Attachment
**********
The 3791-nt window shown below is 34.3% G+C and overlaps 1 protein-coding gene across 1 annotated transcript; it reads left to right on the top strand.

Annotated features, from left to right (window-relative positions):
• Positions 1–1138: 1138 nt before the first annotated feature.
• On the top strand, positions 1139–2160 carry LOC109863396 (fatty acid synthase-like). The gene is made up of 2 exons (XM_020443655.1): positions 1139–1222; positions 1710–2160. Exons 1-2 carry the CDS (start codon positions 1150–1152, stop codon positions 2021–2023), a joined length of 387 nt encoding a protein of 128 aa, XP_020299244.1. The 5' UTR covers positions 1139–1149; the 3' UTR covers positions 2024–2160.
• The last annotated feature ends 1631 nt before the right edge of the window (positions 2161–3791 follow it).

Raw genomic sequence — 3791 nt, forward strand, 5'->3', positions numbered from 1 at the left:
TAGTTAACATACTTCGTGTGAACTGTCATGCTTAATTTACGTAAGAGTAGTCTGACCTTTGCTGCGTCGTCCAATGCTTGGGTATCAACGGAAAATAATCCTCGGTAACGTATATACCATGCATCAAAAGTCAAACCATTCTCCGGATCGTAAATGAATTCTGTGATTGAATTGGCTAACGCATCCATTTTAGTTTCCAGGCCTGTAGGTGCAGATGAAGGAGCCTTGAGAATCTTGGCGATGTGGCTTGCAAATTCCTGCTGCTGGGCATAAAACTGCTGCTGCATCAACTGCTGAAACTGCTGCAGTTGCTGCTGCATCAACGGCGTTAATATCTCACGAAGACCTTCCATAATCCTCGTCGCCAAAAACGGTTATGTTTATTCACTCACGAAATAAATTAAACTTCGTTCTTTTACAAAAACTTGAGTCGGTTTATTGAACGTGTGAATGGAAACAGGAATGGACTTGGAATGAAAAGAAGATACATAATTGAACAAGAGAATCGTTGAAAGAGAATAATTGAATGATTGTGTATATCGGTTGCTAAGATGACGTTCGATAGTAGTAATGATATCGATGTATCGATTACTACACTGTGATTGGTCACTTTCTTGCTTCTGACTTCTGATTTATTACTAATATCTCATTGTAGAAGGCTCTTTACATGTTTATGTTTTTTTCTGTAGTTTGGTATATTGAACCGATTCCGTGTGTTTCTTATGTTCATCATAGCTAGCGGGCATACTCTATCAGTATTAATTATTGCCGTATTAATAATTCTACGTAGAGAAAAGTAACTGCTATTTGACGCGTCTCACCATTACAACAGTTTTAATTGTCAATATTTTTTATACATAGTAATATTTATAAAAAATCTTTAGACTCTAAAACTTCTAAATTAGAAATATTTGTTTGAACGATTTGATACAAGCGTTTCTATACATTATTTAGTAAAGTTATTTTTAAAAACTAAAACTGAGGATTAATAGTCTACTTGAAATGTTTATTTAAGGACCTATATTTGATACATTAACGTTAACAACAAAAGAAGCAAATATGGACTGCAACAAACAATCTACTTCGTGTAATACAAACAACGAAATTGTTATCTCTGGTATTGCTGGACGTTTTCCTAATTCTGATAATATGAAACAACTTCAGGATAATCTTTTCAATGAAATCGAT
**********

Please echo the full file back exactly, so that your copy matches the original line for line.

The 3791-nt window shown below is 34.3% G+C and overlaps 1 protein-coding gene across 1 annotated transcript; it reads left to right on the top strand.

Annotated features, from left to right (window-relative positions):
• Positions 1–1138: 1138 nt before the first annotated feature.
• On the top strand, positions 1139–2160 carry LOC109863396 (fatty acid synthase-like). The gene is made up of 2 exons (XM_020443655.1): positions 1139–1222; positions 1710–2160. Exons 1-2 carry the CDS (start codon positions 1150–1152, stop codon positions 2021–2023), a joined length of 387 nt encoding a protein of 128 aa, XP_020299244.1. The 5' UTR covers positions 1139–1149; the 3' UTR covers positions 2024–2160.
• The last annotated feature ends 1631 nt before the right edge of the window (positions 2161–3791 follow it).

Raw genomic sequence — 3791 nt, forward strand, 5'->3', positions numbered from 1 at the left:
TAGTTAACATACTTCGTGTGAACTGTCATGCTTAATTTACGTAAGAGTAGTCTGACCTTTGCTGCGTCGTCCAATGCTTGGGTATCAACGGAAAATAATCCTCGGTAACGTATATACCATGCATCAAAAGTCAAACCATTCTCCGGATCGTAAATGAATTCTGTGATTGAATTGGCTAACGCATCCATTTTAGTTTCCAGGCCTGTAGGTGCAGATGAAGGAGCCTTGAGAATCTTGGCGATGTGGCTTGCAAATTCCTGCTGCTGGGCATAAAACTGCTGCTGCATCAACTGCTGAAACTGCTGCAGTTGCTGCTGCATCAACGGCGTTAATATCTCACGAAGACCTTCCATAATCCTCGTCGCCAAAAACGGTTATGTTTATTCACTCACGAAATAAATTAAACTTCGTTCTTTTACAAAAACTTGAGTCGGTTTATTGAACGTGTGAATGGAAACAGGAATGGACTTGGAATGAAAAGAAGATACATAATTGAACAAGAGAATCGTTGAAAGAGAATAATTGAATGATTGTGTATATCGGTTGCTAAGATGACGTTCGATAGTAGTAATGATATCGATGTATCGATTACTACACTGTGATTGGTCACTTTCTTGCTTCTGACTTCTGATTTATTACTAATATCTCATTGTAGAAGGCTCTTTACATGTTTATGTTTTTTTCTGTAGTTTGGTATATTGAACCGATTCCGTGTGTTTCTTATGTTCATCATAGCTAGCGGGCATACTCTATCAGTATTAATTATTGCCGTATTAATAATTCTACGTAGAGAAAAGTAACTGCTATTTGACGCGTCTCACCATTACAACAGTTTTAATTGTCAATATTTTTTATACATAGTAATATTTATAAAAAATCTTTAGACTCTAAAACTTCTAAATTAGAAATATTTGTTTGAACGATTTGATACAAGCGTTTCTATACATTATTTAGTAAAGTTATTTTTAAAAACTAAAACTGAGGATTAATAGTCTACTTGAAATGTTTATTTAAGGACCTATATTTGATACATTAACGTTAACAACAAAAGAAGCAAATATGGACTGCAACAAACAATCTACTTCGTGTAATACAAACAACGAAATTGTTATCTCTGGTATTGCTGGACGTTTTCCTAATTCTGATAATATGAAACAACTTCAGGATAATCTTTTCAATGAAATCGAT